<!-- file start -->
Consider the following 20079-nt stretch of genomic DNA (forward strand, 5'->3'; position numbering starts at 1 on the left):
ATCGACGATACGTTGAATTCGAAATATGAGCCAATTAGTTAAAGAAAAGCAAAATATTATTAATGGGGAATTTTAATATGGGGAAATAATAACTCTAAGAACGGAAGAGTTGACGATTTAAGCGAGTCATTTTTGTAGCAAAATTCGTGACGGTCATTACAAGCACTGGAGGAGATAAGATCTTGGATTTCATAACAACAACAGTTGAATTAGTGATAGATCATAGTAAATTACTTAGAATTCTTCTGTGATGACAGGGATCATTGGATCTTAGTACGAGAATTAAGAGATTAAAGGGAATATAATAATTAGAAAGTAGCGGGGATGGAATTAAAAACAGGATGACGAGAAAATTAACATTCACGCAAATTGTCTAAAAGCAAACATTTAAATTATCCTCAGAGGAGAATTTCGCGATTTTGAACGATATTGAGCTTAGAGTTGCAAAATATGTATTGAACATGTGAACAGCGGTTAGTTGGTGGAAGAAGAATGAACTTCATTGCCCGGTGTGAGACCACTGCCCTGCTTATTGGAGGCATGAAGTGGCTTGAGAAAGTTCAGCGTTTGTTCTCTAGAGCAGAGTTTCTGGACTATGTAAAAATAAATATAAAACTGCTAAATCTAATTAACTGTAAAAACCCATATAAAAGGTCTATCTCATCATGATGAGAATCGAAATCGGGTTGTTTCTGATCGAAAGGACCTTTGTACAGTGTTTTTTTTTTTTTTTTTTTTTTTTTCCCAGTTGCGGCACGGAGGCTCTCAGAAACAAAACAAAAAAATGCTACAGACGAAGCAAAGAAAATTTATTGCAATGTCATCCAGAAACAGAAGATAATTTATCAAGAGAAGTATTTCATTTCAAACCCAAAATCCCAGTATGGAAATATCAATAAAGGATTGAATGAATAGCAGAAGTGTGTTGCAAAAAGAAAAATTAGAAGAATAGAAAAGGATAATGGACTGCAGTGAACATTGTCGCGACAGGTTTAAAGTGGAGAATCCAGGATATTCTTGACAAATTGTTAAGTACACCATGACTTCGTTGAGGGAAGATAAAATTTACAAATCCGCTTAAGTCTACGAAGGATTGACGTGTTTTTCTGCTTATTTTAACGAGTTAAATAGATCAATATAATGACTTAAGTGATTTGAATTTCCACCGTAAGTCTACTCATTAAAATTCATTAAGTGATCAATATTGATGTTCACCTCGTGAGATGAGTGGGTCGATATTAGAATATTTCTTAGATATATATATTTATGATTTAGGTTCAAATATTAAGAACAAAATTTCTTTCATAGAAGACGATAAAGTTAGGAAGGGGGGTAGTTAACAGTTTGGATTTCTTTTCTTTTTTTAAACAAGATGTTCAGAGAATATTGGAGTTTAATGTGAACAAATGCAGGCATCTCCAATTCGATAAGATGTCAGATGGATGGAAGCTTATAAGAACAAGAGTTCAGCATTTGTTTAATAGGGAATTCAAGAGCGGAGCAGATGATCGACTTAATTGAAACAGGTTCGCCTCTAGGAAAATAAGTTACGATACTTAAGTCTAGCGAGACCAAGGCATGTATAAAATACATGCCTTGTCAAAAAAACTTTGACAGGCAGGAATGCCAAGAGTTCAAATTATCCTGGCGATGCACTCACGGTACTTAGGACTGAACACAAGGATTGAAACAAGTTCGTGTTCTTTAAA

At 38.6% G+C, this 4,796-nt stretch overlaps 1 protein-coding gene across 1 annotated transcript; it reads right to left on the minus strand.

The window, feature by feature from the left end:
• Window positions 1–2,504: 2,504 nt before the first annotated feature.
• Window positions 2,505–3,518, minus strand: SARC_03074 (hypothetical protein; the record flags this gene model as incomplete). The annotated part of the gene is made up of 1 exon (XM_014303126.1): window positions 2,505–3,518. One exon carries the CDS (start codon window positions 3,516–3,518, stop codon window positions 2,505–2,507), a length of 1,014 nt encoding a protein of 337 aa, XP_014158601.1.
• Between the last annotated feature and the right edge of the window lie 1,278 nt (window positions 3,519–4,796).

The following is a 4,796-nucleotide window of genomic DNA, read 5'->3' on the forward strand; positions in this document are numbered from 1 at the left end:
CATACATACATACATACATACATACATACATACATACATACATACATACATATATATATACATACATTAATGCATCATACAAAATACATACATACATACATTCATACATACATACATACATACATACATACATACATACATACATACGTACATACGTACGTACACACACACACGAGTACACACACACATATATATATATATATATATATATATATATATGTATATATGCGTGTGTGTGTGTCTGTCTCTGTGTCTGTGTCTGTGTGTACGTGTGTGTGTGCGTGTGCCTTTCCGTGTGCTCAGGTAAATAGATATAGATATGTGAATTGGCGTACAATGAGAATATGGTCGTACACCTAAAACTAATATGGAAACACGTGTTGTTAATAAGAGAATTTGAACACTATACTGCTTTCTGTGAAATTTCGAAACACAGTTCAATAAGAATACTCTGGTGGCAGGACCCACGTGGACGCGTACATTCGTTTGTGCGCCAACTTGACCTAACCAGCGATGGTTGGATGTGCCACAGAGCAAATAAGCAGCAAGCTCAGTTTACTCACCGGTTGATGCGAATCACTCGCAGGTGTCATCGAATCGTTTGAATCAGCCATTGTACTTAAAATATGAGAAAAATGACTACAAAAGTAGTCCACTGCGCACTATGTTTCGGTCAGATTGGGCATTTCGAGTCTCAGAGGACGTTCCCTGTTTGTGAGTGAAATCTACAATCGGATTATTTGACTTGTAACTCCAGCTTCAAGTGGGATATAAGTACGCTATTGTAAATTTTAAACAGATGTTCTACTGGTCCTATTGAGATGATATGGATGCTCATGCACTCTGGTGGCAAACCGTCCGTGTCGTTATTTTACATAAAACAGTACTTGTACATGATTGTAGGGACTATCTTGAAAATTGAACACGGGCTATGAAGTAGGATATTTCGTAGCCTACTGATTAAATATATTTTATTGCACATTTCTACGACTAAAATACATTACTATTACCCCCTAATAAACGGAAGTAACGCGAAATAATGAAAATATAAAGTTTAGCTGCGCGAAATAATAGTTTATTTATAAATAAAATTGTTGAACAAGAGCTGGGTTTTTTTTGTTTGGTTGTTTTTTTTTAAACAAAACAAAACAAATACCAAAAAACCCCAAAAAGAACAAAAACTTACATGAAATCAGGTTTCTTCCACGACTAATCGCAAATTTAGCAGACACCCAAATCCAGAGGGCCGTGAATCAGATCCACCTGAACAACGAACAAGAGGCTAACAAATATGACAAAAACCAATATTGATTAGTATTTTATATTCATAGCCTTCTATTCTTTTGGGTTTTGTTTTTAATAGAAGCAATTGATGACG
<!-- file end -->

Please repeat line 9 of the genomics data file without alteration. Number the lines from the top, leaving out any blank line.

CATACATACATACATACATACATACATACATACATACATACATACATACATATATATATACATACATTAATGCATCATACAAAATACATACATACATACATTCATACATACATACATACATACATACATACATACATACATACATACGTACATACGTACGTACACACACACACGAGTACACACACACATATATATATATATATATATATATATATATATGTATATATGCGTGTGTGTGTGTCTGTCTCTGTGTCTGTGTCTGTGTGTACGTGTGTGTGTGCGTGTGCCTTTCCGTGTGCTCAGGTAAATAGATATAGATATGTGAATTGGCGTACAATGAGAATATGGTCGTACACCTAAAACTAATATGGAAACACGTGTTGTTAATAAGAGAATTTGAACACTATACTGCTTTCTGTGAAATTTCGAAACACAGTTCAATAAGAATACTCTGGTGGCAGGACCCACGTGGACGCGTACATTCGTTTGTGCGCCAACTTGACCTAACCAGCGATGGTTGGATGTGCCACAGAGCAAATAAGCAGCAAGCTCAGTTTACTCACCGGTTGATGCGAATCACTCGCAGGTGTCATCGAATCGTTTGAATCAGCCATTGTACTTAAAATATGAGAAAAATGACTACAAAAGTAGTCCACTGCGCACTATGTTTCGGTCAGATTGGGCATTTCGAGTCTCAGAGGACGTTCCCTGTTTGTGAGTGAAATCTACAATCGGATTATTTGACTTGTAACTCCAGCTTCAAGTGGGATATAAGTACGCTATTGTAAATTTTAAACAGATGTTCTACTGGTCCTATTGAGATGATATGGATGCTCATGCACTCTGGTGGCAAACCGTCCGTGTCGTTATTTTACATAAAACAGTACTTGTACATGATTGTAGGGACTATCTTGAAAATTGAACACGGGCTATGAAGTAGGATATTTCGTAGCCTACTGATTAAATATATTTTATTGCACATTTCTACGACTAAAATACATTACTATTACCCCCTAATAAACGGAAGTAACGCGAAATAATGAAAATATAAAGTTTAGCTGCGCGAAATAATAGTTTATTTATAAATAAAATTGTTGAACAAGAGCTGGGTTTTTTTTGTTTGGTTGTTTTTTTTTAAACAAAACAAAACAAATACCAAAAAACCCCAAAAAGAACAAAAACTTACATGAAATCAGGTTTCTTCCACGACTAATCGCAAATTTAGCAGACACCCAAATCCAGAGGGCCGTGAATCAGATCCACCTGAACAACGAACAAGAGGCTAACAAATATGACAAAAACCAATATTGATTAGTATTTTATATTCATAGCCTTCTATTCTTTTGGGTTTTGTTTTTAATAGAAGCAATTGATGACG